Of the 785,779 Fraser River sockeye harvested to date, American commercial fishermen harvested 310,480, of which American treaty tribes accounted for 236,126, according to the Pacific Salmon Commission (PSC).
Canadian First Nations caught 419,406 Fraser River sockeye for food, social and ceremonial (FSC) purposes.
Canadian commercial fishermen have caught zero Fraser River sockeye. And it is beginning to look like that number may not go up.
Despite some promising returns of sockeye salmon to the Skeena River and Barkley Sound this year, Canadian commercial fishermen now face the prospect of being shut out of the once-lucrative Fraser River sockeye harvest for a fourth year in a row.
They had hoped for a commercial opening to be announced Friday. Based on projections from the PSC, the American caucus of the Fraser River Panel sanctioned a commercial opening, while the Canadian caucus decided to wait to see if late summer returns improved.
Commercial fishermen were told an opening might be announced Tuesday, which came and went with no green light.
Now, they need to wait until Friday for a meeting of the Fraser River Panel to learn if there will be any openings this year for Fraser River sockeye. If there is, it will likely be very limited.
“It isn't looking promising but there is still a fair bit of uncertainty in the late run return,” Matt Mortimer, a resource manager for Fisheries and Oceans Canada, Pacific region, said in an email.
This is supposed to be a dominant year for Fraser River sockeye, which historically have returned in greater abundance every four years. The pre-season forecast was for 9.8 million Fraser River sockeye returns this year.
But the current run sized adopted by the PSC is now just 5.5 million – better than the previous three years, and sufficient to satisfy First Nation FSC requirements, but poor for a dominant year.
The summer run of Fraser River sockeye have returned in relative abundance, with an adopted run size of 3.5 million fish (about 900,000 shy of the pre-season forecast). But so far, the run size for Adams River sockeye (late summers) is estimated at just 1.2 million – a third of the pre-season forecast of 3.7 million.
Canadian fisheries managers are being more cautious than their American counterparts when it comes to commercial openings because of concerns over the late summer run.
That caution may have cost south coast salmon fishermen their only chance to catch sockeye this year.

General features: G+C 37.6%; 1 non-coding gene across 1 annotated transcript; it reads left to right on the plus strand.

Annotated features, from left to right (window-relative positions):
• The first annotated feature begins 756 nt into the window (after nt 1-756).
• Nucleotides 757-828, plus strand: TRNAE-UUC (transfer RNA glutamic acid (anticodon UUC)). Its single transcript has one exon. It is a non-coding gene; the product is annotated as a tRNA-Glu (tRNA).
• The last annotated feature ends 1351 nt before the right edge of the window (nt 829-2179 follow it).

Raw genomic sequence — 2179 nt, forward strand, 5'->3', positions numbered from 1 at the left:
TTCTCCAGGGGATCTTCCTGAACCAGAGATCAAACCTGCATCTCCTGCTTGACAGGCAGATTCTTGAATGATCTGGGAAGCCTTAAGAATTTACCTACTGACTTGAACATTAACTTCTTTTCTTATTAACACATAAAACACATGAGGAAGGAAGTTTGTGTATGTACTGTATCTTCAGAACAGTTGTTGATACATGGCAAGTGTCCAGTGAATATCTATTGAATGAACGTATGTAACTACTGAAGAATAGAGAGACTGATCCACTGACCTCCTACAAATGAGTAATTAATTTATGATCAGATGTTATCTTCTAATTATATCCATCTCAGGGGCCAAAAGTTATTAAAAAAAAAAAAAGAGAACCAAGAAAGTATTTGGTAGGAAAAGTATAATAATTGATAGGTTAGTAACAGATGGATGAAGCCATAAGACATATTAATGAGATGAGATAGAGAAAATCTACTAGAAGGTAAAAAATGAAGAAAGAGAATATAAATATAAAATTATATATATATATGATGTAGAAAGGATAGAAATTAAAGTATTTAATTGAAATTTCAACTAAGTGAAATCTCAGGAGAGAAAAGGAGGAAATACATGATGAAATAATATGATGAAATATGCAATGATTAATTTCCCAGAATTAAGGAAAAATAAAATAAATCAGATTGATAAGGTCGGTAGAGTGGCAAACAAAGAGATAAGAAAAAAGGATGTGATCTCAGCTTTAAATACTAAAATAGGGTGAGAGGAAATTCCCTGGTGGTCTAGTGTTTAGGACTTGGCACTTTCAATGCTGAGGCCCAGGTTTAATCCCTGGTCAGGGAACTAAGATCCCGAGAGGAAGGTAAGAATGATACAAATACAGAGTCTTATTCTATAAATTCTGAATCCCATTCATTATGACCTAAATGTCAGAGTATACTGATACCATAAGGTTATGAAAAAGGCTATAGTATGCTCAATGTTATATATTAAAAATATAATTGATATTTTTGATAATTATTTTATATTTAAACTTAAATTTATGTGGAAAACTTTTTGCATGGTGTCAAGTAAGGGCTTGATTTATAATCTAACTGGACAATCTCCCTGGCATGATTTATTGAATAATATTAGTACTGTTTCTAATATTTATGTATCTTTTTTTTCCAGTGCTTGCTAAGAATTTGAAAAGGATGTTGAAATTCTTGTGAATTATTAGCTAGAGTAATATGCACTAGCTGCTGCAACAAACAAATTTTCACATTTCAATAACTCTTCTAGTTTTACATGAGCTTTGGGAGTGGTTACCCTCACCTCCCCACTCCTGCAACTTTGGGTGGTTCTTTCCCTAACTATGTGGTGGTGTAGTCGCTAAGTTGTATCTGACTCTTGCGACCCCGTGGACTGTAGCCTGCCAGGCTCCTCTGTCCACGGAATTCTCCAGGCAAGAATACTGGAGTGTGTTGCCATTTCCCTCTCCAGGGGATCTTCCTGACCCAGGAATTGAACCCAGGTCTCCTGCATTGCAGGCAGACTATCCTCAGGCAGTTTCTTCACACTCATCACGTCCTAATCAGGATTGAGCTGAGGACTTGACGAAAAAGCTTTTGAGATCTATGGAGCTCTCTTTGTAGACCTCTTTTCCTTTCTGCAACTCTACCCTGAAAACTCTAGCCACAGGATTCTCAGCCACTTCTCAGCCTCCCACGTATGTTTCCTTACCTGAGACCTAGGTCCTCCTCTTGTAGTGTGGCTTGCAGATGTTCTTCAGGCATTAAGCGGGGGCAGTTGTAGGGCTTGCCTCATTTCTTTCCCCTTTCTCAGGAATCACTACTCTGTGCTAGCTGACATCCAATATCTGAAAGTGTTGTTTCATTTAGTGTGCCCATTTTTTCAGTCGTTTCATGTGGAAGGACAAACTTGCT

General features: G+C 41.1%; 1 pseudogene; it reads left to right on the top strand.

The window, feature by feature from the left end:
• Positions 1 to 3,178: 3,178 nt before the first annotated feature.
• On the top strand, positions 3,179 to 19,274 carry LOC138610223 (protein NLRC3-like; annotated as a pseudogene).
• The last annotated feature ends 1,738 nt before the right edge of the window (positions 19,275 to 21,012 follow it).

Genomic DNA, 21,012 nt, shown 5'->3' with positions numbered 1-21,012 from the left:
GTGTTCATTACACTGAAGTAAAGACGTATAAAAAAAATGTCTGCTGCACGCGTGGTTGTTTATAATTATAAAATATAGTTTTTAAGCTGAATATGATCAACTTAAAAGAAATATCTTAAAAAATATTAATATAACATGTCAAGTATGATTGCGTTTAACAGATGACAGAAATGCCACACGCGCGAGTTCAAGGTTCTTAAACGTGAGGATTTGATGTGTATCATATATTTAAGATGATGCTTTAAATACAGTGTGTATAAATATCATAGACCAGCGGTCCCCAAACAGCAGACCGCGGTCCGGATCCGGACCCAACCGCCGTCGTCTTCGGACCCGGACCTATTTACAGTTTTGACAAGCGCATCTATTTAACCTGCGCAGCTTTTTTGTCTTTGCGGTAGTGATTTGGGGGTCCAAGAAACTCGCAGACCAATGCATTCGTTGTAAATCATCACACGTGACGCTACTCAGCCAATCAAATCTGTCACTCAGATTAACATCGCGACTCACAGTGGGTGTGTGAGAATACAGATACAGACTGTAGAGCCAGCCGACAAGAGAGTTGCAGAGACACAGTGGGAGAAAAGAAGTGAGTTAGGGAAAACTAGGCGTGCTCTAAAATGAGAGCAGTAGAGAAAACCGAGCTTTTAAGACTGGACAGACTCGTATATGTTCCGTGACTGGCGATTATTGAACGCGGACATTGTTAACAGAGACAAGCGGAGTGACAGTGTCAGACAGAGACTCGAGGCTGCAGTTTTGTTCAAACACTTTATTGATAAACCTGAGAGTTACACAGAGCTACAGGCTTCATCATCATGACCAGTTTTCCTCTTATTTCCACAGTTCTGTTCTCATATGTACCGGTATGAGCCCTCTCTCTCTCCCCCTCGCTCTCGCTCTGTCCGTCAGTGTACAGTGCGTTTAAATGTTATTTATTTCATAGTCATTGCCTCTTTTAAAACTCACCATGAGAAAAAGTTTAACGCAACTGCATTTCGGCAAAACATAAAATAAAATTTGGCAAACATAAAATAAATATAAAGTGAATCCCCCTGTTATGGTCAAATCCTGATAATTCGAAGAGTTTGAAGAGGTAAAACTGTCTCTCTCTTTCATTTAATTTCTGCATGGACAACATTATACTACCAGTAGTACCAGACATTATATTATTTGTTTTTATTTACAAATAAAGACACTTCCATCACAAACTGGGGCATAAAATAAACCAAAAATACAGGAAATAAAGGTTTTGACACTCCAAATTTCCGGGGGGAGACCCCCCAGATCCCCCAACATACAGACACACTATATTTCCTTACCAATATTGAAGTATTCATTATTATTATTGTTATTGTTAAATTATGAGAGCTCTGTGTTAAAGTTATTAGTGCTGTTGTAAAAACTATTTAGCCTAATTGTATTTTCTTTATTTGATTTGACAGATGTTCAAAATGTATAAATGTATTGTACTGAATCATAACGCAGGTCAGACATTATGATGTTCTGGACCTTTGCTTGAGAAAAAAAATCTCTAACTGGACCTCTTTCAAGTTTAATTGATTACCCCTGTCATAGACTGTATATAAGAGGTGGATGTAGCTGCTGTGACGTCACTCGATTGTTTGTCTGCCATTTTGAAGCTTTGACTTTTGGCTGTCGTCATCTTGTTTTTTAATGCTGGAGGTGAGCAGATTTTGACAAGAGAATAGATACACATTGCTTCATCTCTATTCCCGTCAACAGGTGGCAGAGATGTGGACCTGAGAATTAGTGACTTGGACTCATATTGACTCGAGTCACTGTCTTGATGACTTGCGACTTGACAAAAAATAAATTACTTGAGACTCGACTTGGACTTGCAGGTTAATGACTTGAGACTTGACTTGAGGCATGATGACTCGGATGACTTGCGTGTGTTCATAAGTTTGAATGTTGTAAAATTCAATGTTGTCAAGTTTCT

“Because they waited too long to let us fish on the summer run, now we can’t go fishing because we’d be impacting the lates (late summer),” said Dawn Webb, an organizer for the UFAWU-Unifor fisherman’s union.
Results of a high-seas scientific expedition in the Gulf of Alaska over the winter had actually warned that Adams River sockeye returns might be poor this year – underscoring how valuable these expeditions could become for fisheries managers as another tool in their forecasting belt.
Dick Beamish, the DFO scientist emeritus who has been a lead organizer of the high-seas expeditions, said DFO is doing the right thing by keeping the sockeye fishery closed to commercial fishing.
"The forecast of 5.5 million is almost 50% lower than expected and it could end up as low as about 4.5 million," he said. "DFO is certainly doing the right thing to avoid fishing the late run populations. Based on our winter surveys, I am guessing that the chum returns this year will not be much better than the past three years and chum are a major contributor to the commercial catch in BC."
Beamish said the fact that some salmon populations are returning in much higher numbers than expected, while populations like the Adams River sockeye are doing so poorly has something to do with population dynamics that are not well understood.
"The very good sockeye returns on the Skeena and Alberni Inlet clearly are a result of improved ocean survival, but what are the mechanisms?" Beamish said. "We cannot accept that the much better returns result from ocean changes and the poor returns for the Fraser are a result of freshwater issues. This is why we need to continue the winter studies of the ocean ecology of salmon in the Gulf of Alaska."
A fourth consecutive year of no commercial opportunities for Fraser River sockeye will be devastating to the south coast salmon fleet, Webb said.
“The south coast salmon fleet is done,” she said.
In recent years, because of declining Fraser River sockeye, 80% of the income for the south coast salmon fleet came from chum salmon, Webb said, and then that got cut. Closures on chum were implemented to protect steelhead.
“They implemented rolling window closures that they put in place in 2019 that impacted our ability to harvest chum drastically because it pushed us so that we’re not actually fishing when the chum are there,” Webb said.
Under the Pacific Salmon Treaty, American commercial and tribal fishermen are allowed a share of Fraser River sockeye, and the two countries cooperate on its management.
This year, based on the forecasts of the PSC, American fisheries managers felt the returns were strong enough to support a commercial fishery, while Canadians decided to wait to see if the late summer run sizes improve.
Of the 785,779 Fraser River sockeye that have been harvested to date, here’s how it breaks on either side of the U.S.-Canada border, according to the PSC:
American commercial: 310,480
Canadian commercial: 0
American Treaty Tribes: 236,126
American treaty ceremonial and subsistence: 11,514
American non-treaty commercial: 74,354
Canadian First Nation FSC: 419,406
Canadian First Nation commercial: 0
(Editor's note: This story has been updated with comments from fisheries scientist Dick Beamish).